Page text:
With that in mind, the Mongos router capsules also play host to haproxy which serves as the endpoint for incoming SSL connections. We have more control over how the haproxy modules are built and configured and we can use them operate black or whitelist IP address filtering and other access controls. We can also turn off the SSL where people don't feel they need it. The transit between the proxy and the mongos router is within the capsule which makes it quick and secure.

MongoDB SSL vs private VLANs

This isn't the only reason why we terminate SSL before we get to the router. In MongoDB's architecture, if a member of the cluster has SSL enabled, then it performs all its networking with SSL enabled including talking to other nodes. This design choice makes sense if you are building a cluster with its members scattered around the cloud, but if the connections between the members are already secured then it just means a lot of redundant encryption taking place.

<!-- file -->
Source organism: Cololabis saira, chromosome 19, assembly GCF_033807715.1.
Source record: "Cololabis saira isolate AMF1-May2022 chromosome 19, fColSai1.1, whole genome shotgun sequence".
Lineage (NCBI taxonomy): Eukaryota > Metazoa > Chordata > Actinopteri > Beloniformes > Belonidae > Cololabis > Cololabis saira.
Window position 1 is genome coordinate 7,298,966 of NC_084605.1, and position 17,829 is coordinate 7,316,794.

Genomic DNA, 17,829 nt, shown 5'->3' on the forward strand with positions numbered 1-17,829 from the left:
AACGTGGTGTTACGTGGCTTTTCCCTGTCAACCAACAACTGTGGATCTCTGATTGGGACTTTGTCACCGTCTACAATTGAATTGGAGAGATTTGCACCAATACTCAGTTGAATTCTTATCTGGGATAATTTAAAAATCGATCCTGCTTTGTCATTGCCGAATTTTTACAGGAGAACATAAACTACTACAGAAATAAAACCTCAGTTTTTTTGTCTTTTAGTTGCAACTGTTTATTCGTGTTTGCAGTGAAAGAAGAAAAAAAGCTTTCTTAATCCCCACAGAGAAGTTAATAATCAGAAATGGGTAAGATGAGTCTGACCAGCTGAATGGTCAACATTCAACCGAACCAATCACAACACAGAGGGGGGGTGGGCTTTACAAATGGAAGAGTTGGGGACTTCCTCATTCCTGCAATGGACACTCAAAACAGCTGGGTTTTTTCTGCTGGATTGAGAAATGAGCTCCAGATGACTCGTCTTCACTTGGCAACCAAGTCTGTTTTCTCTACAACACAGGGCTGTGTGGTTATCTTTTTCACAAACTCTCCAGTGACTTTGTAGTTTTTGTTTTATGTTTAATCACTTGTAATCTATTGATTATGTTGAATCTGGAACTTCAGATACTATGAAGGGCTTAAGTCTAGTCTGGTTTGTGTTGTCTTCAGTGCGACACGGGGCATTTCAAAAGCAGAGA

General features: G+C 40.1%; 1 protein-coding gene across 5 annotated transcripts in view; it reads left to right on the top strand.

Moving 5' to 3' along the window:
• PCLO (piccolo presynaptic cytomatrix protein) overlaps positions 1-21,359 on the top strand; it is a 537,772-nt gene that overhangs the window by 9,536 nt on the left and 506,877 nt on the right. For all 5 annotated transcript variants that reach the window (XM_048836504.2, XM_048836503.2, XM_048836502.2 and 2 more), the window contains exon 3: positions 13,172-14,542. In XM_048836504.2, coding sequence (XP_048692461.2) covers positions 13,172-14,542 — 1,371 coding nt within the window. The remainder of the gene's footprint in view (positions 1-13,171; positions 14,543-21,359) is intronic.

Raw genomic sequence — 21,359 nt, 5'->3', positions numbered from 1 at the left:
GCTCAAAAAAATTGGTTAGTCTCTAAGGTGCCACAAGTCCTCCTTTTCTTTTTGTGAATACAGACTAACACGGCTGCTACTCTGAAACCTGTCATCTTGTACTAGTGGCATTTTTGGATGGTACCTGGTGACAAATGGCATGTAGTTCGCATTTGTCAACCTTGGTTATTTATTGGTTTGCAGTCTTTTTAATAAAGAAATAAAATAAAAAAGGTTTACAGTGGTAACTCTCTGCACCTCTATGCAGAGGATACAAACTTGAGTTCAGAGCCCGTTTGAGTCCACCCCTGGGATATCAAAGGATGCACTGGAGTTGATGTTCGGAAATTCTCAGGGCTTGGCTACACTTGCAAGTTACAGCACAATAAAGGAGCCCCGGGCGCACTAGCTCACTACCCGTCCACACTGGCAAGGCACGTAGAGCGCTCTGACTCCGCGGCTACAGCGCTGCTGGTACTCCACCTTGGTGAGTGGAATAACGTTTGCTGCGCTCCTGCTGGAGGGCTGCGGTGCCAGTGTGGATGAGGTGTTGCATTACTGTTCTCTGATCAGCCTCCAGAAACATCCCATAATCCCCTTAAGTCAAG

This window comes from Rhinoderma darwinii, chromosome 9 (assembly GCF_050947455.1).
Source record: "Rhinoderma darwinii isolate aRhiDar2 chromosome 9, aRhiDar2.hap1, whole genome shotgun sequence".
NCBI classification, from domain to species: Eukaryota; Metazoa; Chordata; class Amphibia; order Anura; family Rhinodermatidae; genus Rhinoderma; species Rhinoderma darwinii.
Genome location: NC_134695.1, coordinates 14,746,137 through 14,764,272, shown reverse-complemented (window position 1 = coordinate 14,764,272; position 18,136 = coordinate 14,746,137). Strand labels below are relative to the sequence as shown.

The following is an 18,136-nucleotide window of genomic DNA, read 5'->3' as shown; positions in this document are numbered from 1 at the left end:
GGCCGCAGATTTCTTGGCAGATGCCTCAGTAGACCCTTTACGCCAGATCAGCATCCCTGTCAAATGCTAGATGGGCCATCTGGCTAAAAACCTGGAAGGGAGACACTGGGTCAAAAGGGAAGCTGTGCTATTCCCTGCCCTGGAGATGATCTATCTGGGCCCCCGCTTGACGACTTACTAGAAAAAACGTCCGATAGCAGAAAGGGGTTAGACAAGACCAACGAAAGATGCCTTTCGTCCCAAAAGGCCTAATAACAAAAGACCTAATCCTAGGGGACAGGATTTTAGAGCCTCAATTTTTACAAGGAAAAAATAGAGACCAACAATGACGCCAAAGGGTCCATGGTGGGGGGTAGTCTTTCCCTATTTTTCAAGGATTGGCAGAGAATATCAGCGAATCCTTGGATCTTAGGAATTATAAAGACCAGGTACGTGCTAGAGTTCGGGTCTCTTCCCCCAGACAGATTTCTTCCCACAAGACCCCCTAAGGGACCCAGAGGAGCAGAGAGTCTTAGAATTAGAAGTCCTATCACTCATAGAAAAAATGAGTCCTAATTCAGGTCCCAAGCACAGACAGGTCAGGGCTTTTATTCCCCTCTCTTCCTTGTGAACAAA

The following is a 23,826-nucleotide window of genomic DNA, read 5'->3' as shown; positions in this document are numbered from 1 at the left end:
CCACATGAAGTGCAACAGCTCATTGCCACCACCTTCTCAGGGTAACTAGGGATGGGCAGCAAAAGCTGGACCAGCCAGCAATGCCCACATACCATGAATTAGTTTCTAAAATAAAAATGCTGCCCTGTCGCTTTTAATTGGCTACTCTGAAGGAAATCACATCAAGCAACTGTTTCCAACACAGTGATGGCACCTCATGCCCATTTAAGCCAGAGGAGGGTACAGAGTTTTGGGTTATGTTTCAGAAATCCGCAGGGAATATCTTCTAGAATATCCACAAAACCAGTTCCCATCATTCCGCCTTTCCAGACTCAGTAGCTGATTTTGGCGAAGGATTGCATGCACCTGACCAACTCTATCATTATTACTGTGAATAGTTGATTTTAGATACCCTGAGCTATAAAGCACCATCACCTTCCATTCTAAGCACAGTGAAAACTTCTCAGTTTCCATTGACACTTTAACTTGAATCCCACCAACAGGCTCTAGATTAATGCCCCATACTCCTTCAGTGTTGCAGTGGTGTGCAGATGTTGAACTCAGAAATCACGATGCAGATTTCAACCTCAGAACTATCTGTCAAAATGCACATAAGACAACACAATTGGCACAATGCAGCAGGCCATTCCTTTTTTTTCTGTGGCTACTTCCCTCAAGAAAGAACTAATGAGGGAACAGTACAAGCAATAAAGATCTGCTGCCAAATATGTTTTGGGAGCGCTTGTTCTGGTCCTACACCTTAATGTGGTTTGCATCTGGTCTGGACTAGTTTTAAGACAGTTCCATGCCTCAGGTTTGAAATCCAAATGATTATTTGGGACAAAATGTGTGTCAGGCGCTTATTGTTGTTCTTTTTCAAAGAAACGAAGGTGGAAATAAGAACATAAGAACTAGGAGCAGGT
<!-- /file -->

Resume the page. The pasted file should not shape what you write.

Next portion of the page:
With the Compose platform, all the network traffic is handled by our Software Defined Networking/Private VLAN technology. That means that all the members of the deployment are configured to live within their own private VLAN distributed over the Compose cloud. This is the same SDN technology we've deployed with Redis, Elasticsearch, PostgreSQL and RethinkDB and talked about before. Because it's already in an private VLAN, MongoDB's member to member SSL is unnecessary, and by handling incoming SSL connections before we reach the router, we ensure we don't have add redundant encryption to satisfy MongoDB's design.

Router to Replica set

The mongos routers talks, with the assistance of three configuration servers, to the replica sets that contain the shards. In our basic configuration though, we only have the one replica set and, therefore, one shard. Our scaling system allows us to raise, and lower, resources allocated to this replica set to keep it elastic. We should mention that our replica sets actually have four members; two for data, one for arbitration and one for backup. The latter backup member doesn't participate in the voting for the replica set, which is why there's a member for arbitration to help break ties between the two data members.